When I’ve finished writing this blog post, I’ll be heading over to my inbox to send my National Executive Committee votes off for Yasmine Dar, Rachel Garnham and Jon Lansman. For obvious reasons this internal contest has been portrayed as pro-Jez or anti-Jez; you’re either for him or against him. Yet it’s worth remembering this isn’t a case of Corbyn supporters motivated by the Labour leader’s celebrity or unassuming style. It’s about politics, and the Labour right, who don’t really have any politics beyond hating the Labour left, would do well to remember the appeal of Corbynism is explicitly political. If you happen to be reading this and haven’t made your mind up, these words might be of some use. Continue reading
The London Labour Party is selecting its candidate to fight next May’s London Mayoral election. The ballot will take place alongside the leadership contest, from 14 August to 10 September. The position of London Mayor has important powers in the areas of transport, fire services, planning, policing and the environment. The Mayor also champions the interests of London with a significant campaigning platform. So London Labour is selecting someone to run and improve the capital’s services, who will speak up for London and challenge Tory policies.
The Campaign for Labour Party Democracy (CLPD) is wholeheartedly backing Diane Abbott as the main centre-left candidate in this contest. She opposes the government’s austerity proposals and is one the few Labour MPs who voted against the Tories’ Budget Responsibility Charter which requires a further £30bn cut to public services. Continue reading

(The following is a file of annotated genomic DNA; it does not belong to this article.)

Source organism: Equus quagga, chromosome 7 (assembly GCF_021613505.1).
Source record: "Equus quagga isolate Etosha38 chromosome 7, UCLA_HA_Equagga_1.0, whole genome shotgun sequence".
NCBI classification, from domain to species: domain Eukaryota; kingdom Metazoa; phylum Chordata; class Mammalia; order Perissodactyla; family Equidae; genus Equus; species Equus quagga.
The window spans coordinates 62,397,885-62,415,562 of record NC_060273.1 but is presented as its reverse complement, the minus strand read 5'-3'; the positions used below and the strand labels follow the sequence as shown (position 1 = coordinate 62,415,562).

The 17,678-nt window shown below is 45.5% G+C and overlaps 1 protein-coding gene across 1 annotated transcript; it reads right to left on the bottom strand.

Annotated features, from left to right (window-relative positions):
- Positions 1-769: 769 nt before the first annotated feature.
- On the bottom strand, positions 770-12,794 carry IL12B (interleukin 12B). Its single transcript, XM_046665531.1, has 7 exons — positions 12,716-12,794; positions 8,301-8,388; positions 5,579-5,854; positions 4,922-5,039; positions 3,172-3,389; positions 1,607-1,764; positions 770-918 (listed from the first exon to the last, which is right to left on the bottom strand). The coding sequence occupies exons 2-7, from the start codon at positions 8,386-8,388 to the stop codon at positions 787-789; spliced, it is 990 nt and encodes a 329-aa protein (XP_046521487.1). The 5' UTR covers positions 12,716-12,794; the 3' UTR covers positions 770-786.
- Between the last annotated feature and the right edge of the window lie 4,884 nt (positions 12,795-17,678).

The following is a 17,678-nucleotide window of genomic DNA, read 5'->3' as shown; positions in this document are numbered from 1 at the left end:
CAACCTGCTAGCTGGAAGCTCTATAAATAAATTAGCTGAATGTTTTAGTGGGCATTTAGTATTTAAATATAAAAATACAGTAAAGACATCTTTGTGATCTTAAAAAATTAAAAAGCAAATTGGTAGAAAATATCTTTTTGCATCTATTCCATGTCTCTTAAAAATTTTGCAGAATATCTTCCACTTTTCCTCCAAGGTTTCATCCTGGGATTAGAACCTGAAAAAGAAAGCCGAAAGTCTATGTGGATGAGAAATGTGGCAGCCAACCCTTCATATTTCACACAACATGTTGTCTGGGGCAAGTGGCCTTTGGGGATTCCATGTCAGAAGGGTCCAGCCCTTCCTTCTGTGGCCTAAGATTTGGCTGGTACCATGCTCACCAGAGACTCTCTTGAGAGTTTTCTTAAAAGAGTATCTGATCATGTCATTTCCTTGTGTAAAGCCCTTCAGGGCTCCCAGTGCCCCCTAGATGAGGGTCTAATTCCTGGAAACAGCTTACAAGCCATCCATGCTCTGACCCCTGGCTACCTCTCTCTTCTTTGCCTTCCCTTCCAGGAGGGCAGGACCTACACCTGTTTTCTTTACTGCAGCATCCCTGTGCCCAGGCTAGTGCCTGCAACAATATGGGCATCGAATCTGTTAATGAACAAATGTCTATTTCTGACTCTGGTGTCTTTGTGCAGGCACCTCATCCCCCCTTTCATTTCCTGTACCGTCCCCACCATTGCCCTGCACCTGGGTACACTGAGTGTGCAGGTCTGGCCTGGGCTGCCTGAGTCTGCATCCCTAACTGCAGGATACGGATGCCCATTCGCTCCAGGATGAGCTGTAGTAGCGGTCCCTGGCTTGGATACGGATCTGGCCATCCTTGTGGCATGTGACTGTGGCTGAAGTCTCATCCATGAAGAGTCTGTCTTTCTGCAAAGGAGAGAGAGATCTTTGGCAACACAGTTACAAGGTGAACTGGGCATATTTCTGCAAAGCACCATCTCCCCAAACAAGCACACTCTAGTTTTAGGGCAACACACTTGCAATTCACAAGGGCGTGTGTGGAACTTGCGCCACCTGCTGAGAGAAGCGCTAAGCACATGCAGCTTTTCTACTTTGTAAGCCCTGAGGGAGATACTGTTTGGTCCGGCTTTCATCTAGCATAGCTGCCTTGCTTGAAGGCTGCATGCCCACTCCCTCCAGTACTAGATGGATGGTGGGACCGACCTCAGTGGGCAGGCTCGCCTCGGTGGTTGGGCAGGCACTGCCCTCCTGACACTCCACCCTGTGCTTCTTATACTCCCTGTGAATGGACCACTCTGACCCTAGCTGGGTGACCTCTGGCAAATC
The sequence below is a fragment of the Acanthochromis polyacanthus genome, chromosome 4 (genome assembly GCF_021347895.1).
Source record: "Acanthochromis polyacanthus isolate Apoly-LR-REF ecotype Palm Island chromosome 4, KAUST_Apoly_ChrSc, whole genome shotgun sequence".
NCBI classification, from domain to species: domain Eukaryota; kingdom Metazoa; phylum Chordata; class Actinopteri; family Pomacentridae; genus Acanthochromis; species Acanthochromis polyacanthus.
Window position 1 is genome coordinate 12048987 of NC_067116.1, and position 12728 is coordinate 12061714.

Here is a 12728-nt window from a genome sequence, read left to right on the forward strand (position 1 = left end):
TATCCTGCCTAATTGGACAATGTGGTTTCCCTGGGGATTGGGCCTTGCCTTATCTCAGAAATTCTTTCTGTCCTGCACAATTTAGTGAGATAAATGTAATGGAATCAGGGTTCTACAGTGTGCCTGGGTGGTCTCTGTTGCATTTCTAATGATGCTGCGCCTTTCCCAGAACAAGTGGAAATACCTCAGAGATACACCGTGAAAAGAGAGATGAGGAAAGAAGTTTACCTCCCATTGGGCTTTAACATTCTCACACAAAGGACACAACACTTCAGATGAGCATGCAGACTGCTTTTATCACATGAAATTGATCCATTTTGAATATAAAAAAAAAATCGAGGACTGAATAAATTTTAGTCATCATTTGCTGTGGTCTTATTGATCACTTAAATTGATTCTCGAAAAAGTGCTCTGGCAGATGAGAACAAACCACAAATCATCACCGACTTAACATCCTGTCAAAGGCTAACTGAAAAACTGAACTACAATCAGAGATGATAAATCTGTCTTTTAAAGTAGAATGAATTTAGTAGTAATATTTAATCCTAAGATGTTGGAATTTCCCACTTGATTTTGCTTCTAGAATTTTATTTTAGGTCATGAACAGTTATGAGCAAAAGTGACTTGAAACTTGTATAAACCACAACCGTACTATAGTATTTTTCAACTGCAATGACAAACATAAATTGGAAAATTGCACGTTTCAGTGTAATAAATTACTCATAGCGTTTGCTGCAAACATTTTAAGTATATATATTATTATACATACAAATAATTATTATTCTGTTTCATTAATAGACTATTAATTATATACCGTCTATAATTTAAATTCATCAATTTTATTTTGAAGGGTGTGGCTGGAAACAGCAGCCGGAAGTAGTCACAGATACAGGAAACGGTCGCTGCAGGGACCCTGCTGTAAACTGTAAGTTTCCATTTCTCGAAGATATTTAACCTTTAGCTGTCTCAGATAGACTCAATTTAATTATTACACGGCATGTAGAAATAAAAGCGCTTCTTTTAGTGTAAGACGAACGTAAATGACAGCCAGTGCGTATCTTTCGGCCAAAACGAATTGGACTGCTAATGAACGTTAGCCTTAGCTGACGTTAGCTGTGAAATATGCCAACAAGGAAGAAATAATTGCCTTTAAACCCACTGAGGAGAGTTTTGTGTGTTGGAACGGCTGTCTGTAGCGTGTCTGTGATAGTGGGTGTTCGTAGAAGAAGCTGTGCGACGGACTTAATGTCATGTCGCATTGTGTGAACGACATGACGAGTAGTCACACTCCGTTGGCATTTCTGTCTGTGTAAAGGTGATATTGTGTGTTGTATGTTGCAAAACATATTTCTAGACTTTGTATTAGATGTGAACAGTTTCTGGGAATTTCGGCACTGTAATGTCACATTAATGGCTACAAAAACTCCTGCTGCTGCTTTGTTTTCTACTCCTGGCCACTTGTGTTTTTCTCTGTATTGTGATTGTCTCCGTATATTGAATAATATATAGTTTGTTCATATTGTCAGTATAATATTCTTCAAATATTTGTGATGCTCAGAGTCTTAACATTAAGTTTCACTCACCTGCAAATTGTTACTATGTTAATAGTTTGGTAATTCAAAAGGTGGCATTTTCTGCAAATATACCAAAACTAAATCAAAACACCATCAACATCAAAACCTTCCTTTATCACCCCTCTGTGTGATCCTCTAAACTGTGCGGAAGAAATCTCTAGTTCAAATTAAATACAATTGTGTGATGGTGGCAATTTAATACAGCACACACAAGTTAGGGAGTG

The Campaign for Labour Party Democracy (CLPD held its annual general meeting, its 42nd, on Saturday (28 February) at Conway Hall in central London. Ove)r 80 CLPD members and supporters attended, and there was much discussion and debate on the way forward for the Labour Party.
Chair Gaye Johnston introduced Kelvin Hopkins MP as first speaker. Kelvin opened his Parliamentary Labour Party report highlighting the urgent need for the Party to move leftwards. On the doorstep, he said, people in England were voting Green, and in Scotland going over to the SNP, with the SNP calling Labour “Red Tories”. Ed Milliband has moved slightly to the left, but he continues to be surrounded by Blairites. Continue reading
After Collins, what of the future? Of the collective link between the Labour Party and the trade unions as organisations representing the organised working class? The composition of the implementation committee is quite encouraging, and its actions may avert our worst fears in the immediate future. For example, Labour Uncut have suggested that the implementation committee might change the basis of the London mayoral primary, and any early leadership election so that union members can be fully involved. They, of course. wish to prevent that. So the battle continues to preserve effective union involvement in party decision-making. Continue reading
The Labour Party is calling on its members to let its leaders know by Friday 13 September what they think about Ed Miliband’s proposals on “building a better Labour Party, so we can build a better Britain.”
Tell us how you’d build a better Labour Party – a party that is rooted in the hopes of the British people, that reaches out to every community in the country, that has members and candidates from every walk of life.